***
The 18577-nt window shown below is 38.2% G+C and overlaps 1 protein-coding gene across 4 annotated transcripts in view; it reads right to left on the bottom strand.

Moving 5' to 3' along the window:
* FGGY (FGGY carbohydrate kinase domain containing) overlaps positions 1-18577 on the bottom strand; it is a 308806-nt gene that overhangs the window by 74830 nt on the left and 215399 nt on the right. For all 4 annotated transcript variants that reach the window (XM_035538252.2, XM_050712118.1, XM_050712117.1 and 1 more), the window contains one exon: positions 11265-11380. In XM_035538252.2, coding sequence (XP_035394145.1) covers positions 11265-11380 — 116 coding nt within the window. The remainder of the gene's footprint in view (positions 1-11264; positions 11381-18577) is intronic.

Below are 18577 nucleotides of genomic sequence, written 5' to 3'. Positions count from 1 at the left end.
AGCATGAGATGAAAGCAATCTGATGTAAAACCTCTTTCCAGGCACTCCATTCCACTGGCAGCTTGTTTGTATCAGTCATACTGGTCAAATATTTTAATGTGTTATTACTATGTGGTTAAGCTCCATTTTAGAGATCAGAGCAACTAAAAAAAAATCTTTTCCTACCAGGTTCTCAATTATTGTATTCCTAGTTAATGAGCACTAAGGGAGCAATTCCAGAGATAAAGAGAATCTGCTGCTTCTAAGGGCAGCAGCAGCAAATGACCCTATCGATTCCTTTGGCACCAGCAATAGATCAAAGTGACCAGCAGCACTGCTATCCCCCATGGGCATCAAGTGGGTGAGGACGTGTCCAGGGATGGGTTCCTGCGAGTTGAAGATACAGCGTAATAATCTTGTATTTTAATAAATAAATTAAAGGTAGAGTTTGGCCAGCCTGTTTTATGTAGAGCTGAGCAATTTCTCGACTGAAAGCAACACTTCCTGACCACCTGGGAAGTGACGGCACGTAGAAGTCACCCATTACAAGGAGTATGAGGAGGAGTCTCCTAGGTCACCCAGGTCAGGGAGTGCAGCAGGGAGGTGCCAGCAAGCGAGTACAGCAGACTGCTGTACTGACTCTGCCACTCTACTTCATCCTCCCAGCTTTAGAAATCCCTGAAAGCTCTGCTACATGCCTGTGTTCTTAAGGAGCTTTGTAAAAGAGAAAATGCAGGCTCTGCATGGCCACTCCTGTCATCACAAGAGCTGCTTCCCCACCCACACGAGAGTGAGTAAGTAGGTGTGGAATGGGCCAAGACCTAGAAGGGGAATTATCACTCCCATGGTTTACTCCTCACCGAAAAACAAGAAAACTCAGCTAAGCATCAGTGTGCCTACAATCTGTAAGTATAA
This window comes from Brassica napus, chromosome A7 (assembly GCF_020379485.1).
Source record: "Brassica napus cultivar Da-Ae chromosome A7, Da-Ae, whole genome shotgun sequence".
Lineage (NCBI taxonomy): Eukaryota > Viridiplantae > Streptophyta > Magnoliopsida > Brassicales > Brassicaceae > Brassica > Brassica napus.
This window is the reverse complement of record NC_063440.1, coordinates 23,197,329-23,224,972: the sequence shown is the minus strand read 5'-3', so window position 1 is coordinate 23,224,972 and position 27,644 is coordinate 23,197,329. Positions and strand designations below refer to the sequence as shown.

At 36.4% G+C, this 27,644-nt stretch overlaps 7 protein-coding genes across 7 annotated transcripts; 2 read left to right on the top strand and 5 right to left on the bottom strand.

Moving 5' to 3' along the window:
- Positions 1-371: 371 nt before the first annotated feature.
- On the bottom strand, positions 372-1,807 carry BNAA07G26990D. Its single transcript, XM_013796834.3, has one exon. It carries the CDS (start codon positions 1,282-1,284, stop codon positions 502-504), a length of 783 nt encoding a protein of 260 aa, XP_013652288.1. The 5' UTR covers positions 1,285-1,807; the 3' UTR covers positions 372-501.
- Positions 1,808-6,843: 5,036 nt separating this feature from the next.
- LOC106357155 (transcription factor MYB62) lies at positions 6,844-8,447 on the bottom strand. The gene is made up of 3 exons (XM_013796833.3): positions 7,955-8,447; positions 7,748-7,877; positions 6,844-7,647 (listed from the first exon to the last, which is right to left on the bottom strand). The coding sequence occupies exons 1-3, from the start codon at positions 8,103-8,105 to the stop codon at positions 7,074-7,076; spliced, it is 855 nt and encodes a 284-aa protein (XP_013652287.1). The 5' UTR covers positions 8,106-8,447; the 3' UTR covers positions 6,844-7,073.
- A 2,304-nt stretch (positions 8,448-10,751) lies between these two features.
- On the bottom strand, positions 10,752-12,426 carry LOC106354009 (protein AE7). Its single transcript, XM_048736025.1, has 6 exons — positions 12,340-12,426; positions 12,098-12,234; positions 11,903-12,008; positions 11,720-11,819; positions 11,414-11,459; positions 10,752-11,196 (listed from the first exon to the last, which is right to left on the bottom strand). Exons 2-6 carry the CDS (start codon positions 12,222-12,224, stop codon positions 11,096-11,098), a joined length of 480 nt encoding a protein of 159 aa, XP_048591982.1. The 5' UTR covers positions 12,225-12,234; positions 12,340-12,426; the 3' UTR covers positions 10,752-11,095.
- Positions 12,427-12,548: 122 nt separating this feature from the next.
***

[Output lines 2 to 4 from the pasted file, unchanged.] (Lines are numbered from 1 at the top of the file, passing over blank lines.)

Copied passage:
Moving 5' to 3' along the window:
* FGGY (FGGY carbohydrate kinase domain containing) overlaps positions 1-18577 on the bottom strand; it is a 308806-nt gene that overhangs the window by 74830 nt on the left and 215399 nt on the right. For all 4 annotated transcript variants that reach the window (XM_035538252.2, XM_050712118.1, XM_050712117.1 and 1 more), the window contains one exon: positions 11265-11380. In XM_035538252.2, coding sequence (XP_035394145.1) covers positions 11265-11380 — 116 coding nt within the window. The remainder of the gene's footprint in view (positions 1-11264; positions 11381-18577) is intronic.

Below are 18577 nucleotides of genomic sequence, written 5' to 3'. Positions count from 1 at the left end.